simulate this circuit – Schematic created using CircuitLab

I'm watching Prof. D.C. Dube's lecture (timestamp included) on power amplifiers, and I'm confused about the calculation of DC power \$P_\text{dc}\$ in class A amplifiers, like in one shown in the above schematic. I do understand that we take the following approximations:

$$i_\text{C(min)}=0$$ $$i_\text{C(max)}=2I_\text{CQ}=i_\text{C(sat)}$$ $$v_\text{CE(min)}=0$$ $$v_\text{CE(max)}=2V_\text{CEQ}$$

and that the AC load line characteristics is like this:

enter image description here

DC Power \$P_\text{dc}\$ calculation

$$P_\text{dc} = V_\text{CC}I_\text{CQ}$$

Now, from what I understand \$P_\text{dc}\$ is defined as the average DC power drawn by circuit at the collector (power consumption by biasing resistors is ignored).


Why are we writing the DC power as \$V_\text{CC}I_\text{CQ}\$ rather than \$V_\text{CEQ}I_\text{CQ}\$? \$V_\text{CC}\$ is the maximum value of \$v_\text{CE}\$ when the AC signal is applied. But in the absence of the AC signal (we're calculating DC power after all, so AC signal swing can be neglected), the maximum DC voltage signal at collector should be \$V_\text{CEQ}\$, no? That is, basically I suspect that the DC power should have been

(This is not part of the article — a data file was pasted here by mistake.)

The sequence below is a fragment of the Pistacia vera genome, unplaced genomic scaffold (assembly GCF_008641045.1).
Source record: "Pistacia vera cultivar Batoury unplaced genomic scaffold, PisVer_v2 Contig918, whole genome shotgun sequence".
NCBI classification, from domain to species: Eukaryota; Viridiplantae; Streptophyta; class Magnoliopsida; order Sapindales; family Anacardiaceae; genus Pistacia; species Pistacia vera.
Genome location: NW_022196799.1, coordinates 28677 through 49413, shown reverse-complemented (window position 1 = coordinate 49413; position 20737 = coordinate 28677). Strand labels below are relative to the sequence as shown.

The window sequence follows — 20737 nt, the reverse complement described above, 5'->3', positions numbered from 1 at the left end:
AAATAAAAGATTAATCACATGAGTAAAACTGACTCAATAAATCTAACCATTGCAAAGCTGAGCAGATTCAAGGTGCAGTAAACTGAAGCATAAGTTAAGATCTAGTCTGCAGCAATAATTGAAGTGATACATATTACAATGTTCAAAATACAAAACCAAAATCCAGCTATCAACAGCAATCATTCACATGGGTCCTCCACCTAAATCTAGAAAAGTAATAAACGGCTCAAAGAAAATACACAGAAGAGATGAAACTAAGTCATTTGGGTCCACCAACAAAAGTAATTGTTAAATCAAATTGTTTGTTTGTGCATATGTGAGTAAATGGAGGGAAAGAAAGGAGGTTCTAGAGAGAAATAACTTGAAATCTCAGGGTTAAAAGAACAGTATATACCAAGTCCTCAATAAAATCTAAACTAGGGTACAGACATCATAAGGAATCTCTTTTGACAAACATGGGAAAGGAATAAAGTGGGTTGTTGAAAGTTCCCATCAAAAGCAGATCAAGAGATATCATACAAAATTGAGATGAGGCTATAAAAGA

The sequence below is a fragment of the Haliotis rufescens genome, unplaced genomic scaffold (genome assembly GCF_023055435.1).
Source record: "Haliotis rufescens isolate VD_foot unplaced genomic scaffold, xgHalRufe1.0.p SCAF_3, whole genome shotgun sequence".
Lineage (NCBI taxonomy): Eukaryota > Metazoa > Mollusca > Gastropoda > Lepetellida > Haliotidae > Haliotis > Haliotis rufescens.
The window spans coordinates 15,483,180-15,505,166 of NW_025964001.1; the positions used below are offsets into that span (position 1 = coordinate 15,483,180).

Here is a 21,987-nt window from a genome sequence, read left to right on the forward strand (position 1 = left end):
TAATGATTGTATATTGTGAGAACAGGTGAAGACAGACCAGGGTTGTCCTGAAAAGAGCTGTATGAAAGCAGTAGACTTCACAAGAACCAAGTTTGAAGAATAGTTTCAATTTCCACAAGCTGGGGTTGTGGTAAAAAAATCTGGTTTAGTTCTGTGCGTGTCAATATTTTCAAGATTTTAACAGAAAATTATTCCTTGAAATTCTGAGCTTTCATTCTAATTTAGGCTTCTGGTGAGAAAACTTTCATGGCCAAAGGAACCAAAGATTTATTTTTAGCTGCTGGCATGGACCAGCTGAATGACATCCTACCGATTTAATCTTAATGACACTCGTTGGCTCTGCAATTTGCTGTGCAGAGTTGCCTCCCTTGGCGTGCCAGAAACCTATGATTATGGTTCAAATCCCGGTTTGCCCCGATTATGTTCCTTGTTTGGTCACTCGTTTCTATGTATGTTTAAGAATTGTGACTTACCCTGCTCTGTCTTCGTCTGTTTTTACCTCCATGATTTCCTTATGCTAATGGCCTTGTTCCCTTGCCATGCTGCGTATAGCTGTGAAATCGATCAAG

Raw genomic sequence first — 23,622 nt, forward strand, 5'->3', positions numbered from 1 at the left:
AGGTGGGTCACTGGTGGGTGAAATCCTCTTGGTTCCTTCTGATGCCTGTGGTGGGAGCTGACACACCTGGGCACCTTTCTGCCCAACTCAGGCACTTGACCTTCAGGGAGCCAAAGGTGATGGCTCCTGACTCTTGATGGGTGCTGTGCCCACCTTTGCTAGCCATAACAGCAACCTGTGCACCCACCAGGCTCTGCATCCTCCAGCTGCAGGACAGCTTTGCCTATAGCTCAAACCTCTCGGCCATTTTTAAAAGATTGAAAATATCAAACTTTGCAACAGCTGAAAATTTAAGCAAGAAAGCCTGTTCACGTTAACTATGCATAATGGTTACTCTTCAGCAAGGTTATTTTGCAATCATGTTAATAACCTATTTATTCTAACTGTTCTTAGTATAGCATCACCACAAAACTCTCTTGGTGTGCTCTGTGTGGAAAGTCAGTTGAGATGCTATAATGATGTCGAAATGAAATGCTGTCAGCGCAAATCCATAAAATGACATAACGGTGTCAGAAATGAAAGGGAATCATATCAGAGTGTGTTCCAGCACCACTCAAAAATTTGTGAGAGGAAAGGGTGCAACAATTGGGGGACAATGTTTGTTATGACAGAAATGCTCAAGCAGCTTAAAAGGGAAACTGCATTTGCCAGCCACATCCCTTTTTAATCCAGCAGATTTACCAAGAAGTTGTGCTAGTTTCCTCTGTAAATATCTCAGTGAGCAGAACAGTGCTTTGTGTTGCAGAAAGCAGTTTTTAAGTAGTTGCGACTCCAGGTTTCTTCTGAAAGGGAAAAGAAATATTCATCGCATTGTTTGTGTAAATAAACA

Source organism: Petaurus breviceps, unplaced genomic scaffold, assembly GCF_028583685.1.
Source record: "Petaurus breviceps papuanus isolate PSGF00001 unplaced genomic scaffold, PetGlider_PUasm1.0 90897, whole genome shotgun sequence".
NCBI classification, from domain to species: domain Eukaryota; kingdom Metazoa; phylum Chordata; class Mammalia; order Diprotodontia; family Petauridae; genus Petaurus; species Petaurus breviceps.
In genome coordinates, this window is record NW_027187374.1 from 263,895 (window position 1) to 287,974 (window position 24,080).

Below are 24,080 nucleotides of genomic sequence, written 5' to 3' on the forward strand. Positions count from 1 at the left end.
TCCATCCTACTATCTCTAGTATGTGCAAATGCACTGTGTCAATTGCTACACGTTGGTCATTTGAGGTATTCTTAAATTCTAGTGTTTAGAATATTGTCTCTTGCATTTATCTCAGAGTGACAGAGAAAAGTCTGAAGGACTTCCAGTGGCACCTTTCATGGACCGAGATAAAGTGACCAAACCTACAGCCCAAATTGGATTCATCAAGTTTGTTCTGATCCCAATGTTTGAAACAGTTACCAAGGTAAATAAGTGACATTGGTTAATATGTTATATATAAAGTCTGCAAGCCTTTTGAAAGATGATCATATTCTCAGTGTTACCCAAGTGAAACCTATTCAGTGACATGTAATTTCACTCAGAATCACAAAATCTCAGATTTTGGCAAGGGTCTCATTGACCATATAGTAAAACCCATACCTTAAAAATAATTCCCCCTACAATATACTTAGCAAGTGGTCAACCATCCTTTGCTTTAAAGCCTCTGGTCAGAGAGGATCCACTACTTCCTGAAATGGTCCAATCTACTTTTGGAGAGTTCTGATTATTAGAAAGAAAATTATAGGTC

$$P_\text{dc} = V_\text{CEQ}I_\text{CQ} = \frac{1}{2}V_\text{CC}I_\text{CQ}.$$

Do we take \$V_\text{CC}\$ rather than \$V_\text{CEQ}\$ because we include the power consumed by resistors \$R_C\$ and \$R_E\$ in DC power drawn by circuit as well?

Could someone clarify?


1 Answer 1


The power for an amplifier is provided by the supply. The power a supply delivers is its own voltage (that's why we take \$V_\text{CC}\$) times the current drawn from it.

For a Class A power amplifier, with no input signal, the DC current drawn equals only the collector bias current, \$I_\text{CQ}\$, because the current drawn by biasing resistors is ignored.

So, the DC power that the supply delivers equals to: $$ P_\text{dc} = V_\text{CC} \cdot I_\text{CQ} $$


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